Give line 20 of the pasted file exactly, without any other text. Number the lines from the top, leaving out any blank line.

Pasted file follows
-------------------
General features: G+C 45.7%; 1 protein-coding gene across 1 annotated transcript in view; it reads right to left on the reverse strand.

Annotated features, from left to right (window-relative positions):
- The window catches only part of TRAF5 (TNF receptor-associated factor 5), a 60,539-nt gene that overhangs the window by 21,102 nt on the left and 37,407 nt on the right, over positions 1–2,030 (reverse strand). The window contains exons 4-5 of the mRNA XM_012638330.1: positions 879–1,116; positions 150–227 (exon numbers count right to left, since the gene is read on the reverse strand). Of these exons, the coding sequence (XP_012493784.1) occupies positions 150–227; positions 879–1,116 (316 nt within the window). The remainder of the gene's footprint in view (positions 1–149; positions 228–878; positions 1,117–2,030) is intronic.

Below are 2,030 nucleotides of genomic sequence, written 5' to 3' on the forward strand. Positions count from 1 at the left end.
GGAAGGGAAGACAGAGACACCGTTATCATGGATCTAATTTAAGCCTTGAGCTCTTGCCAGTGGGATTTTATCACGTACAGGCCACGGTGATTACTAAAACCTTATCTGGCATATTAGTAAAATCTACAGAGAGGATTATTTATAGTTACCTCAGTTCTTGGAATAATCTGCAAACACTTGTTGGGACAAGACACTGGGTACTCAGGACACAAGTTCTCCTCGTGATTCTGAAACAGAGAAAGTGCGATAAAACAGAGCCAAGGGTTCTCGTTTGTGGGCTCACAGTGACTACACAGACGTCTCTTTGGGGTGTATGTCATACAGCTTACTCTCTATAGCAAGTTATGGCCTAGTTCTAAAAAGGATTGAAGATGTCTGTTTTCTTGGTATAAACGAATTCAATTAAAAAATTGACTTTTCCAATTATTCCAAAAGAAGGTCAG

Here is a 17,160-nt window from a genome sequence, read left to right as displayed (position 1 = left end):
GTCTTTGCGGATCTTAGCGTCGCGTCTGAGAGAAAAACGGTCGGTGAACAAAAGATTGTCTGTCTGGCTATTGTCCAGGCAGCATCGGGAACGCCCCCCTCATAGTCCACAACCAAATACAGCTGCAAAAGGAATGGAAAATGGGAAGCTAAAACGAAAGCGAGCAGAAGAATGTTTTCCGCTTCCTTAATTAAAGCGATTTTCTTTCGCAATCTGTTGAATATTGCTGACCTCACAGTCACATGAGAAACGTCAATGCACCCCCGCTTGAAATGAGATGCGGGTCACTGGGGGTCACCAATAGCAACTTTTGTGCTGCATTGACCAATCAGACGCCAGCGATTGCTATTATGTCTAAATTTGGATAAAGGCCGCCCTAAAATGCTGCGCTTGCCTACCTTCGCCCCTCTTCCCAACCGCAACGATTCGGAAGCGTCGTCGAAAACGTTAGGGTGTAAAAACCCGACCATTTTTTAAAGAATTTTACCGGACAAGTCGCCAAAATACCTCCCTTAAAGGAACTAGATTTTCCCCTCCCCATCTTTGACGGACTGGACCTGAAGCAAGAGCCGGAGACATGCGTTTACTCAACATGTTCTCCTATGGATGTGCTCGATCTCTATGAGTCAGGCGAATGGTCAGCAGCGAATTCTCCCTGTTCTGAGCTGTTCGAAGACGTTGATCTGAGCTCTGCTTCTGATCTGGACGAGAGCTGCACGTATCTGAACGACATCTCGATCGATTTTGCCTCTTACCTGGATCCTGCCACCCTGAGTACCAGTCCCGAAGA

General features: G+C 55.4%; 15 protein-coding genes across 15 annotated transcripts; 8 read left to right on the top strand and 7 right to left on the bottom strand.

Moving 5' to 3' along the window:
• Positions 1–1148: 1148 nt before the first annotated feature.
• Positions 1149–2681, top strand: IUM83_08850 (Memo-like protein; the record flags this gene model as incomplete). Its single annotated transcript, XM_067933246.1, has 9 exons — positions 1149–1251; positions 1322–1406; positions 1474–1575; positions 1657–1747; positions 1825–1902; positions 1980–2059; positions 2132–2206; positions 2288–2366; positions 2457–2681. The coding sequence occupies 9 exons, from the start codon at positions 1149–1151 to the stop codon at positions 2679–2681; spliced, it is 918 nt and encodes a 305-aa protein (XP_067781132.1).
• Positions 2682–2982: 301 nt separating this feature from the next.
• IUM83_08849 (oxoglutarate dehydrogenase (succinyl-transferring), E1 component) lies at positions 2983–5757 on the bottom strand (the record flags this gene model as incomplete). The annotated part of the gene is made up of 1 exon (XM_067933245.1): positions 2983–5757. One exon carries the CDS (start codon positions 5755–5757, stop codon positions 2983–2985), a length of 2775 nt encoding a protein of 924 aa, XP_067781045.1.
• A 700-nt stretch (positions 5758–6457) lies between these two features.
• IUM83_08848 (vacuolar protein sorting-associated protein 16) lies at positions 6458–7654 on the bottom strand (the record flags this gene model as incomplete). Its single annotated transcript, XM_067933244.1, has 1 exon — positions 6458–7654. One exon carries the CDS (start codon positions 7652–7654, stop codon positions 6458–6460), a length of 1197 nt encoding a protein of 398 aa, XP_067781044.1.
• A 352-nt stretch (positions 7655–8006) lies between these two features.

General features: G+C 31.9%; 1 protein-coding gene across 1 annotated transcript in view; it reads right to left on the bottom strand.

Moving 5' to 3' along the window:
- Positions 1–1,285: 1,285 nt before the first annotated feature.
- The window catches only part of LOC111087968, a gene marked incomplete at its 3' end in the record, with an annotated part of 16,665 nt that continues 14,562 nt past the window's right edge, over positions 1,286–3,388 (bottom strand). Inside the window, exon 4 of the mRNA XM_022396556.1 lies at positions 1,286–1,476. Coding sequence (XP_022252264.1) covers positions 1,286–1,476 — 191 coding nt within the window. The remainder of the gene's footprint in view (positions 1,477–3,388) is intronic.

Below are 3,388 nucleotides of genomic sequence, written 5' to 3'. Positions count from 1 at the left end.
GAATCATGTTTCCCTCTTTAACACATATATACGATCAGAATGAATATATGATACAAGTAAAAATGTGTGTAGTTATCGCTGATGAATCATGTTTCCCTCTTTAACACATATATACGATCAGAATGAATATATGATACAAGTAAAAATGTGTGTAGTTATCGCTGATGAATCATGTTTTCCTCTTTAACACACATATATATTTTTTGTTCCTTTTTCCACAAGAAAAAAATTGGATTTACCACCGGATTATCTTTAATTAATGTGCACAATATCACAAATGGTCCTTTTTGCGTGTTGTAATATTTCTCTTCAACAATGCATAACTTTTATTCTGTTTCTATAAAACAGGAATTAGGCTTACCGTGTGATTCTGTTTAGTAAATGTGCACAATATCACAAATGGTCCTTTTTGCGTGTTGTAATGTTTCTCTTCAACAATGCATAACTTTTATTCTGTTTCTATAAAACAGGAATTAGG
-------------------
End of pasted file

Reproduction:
- The window catches only part of LOC111087968, a gene marked incomplete at its 3' end in the record, with an annotated part of 16,665 nt that continues 14,562 nt past the window's right edge, over positions 1,286–3,388 (bottom strand). Inside the window, exon 4 of the mRNA XM_022396556.1 lies at positions 1,286–1,476. Coding sequence (XP_022252264.1) covers positions 1,286–1,476 — 191 coding nt within the window. The remainder of the gene's footprint in view (positions 1,477–3,388) is intronic.